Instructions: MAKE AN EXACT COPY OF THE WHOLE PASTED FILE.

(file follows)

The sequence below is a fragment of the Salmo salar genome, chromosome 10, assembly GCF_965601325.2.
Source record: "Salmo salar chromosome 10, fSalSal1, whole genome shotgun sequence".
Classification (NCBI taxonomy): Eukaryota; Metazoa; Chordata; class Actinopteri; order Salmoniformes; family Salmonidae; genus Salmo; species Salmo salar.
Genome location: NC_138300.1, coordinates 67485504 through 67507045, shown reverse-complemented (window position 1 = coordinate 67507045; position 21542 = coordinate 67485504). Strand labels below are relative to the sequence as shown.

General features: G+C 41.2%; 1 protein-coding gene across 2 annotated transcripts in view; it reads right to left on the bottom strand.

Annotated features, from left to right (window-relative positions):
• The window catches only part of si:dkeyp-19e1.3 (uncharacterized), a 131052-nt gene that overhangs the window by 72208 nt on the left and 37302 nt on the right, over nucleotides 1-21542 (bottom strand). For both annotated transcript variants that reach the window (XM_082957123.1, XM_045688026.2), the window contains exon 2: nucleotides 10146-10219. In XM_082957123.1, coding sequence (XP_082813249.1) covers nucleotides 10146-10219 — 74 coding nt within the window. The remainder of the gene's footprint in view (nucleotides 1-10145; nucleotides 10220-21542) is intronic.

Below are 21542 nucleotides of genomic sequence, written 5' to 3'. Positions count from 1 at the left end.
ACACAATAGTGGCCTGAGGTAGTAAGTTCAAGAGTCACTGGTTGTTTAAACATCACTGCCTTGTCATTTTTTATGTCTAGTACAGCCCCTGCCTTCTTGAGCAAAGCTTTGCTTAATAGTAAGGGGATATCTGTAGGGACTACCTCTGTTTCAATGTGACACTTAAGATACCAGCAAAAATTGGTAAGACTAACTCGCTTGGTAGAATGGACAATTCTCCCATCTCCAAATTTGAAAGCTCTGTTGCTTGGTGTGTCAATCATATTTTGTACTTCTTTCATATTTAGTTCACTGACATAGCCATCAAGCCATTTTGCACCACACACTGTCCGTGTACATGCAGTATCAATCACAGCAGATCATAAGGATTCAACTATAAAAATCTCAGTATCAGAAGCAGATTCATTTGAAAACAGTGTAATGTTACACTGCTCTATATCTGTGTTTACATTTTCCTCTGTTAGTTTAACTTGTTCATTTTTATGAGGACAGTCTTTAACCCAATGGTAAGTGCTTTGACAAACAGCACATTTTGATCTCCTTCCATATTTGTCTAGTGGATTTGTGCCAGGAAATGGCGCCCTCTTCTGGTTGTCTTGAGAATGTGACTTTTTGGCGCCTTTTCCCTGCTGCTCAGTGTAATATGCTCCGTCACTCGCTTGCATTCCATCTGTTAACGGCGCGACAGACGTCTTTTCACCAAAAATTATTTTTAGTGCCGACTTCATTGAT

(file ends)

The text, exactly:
The sequence below is a fragment of the Salmo salar genome, chromosome 10, assembly GCF_965601325.2.
Source record: "Salmo salar chromosome 10, fSalSal1, whole genome shotgun sequence".
Classification (NCBI taxonomy): Eukaryota; Metazoa; Chordata; class Actinopteri; order Salmoniformes; family Salmonidae; genus Salmo; species Salmo salar.
Genome location: NC_138300.1, coordinates 67485504 through 67507045, shown reverse-complemented (window position 1 = coordinate 67507045; position 21542 = coordinate 67485504). Strand labels below are relative to the sequence as shown.

General features: G+C 41.2%; 1 protein-coding gene across 2 annotated transcripts in view; it reads right to left on the bottom strand.

Annotated features, from left to right (window-relative positions):
• The window catches only part of si:dkeyp-19e1.3 (uncharacterized), a 131052-nt gene that overhangs the window by 72208 nt on the left and 37302 nt on the right, over nucleotides 1-21542 (bottom strand). For both annotated transcript variants that reach the window (XM_082957123.1, XM_045688026.2), the window contains exon 2: nucleotides 10146-10219. In XM_082957123.1, coding sequence (XP_082813249.1) covers nucleotides 10146-10219 — 74 coding nt within the window. The remainder of the gene's footprint in view (nucleotides 1-10145; nucleotides 10220-21542) is intronic.

Below are 21542 nucleotides of genomic sequence, written 5' to 3'. Positions count from 1 at the left end.
ACACAATAGTGGCCTGAGGTAGTAAGTTCAAGAGTCACTGGTTGTTTAAACATCACTGCCTTGTCATTTTTTATGTCTAGTACAGCCCCTGCCTTCTTGAGCAAAGCTTTGCTTAATAGTAAGGGGATATCTGTAGGGACTACCTCTGTTTCAATGTGACACTTAAGATACCAGCAAAAATTGGTAAGACTAACTCGCTTGGTAGAATGGACAATTCTCCCATCTCCAAATTTGAAAGCTCTGTTGCTTGGTGTGTCAATCATATTTTGTACTTCTTTCATATTTAGTTCACTGACATAGCCATCAAGCCATTTTGCACCACACACTGTCCGTGTACATGCAGTATCAATCACAGCAGATCATAAGGATTCAACTATAAAAATCTCAGTATCAGAAGCAGATTCATTTGAAAACAGTGTAATGTTACACTGCTCTATATCTGTGTTTACATTTTCCTCTGTTAGTTTAACTTGTTCATTTTTATGAGGACAGTCTTTAACCCAATGGTAAGTGCTTTGACAAACAGCACATTTTGATCTCCTTCCATATTTGTCTAGTGGATTTGTGCCAGGAAATGGCGCCCTCTTCTGGTTGTCTTGAGAATGTGACTTTTTGGCGCCTTTTCCCTGCTGCTCAGTGTAATATGCTCCGTCACTCGCTTGCATTCCATCTGTTAACGGCGCGACAGACGTCTTTTCACCAAAAATTATTTTTAGTGCCGACTTCATTGAT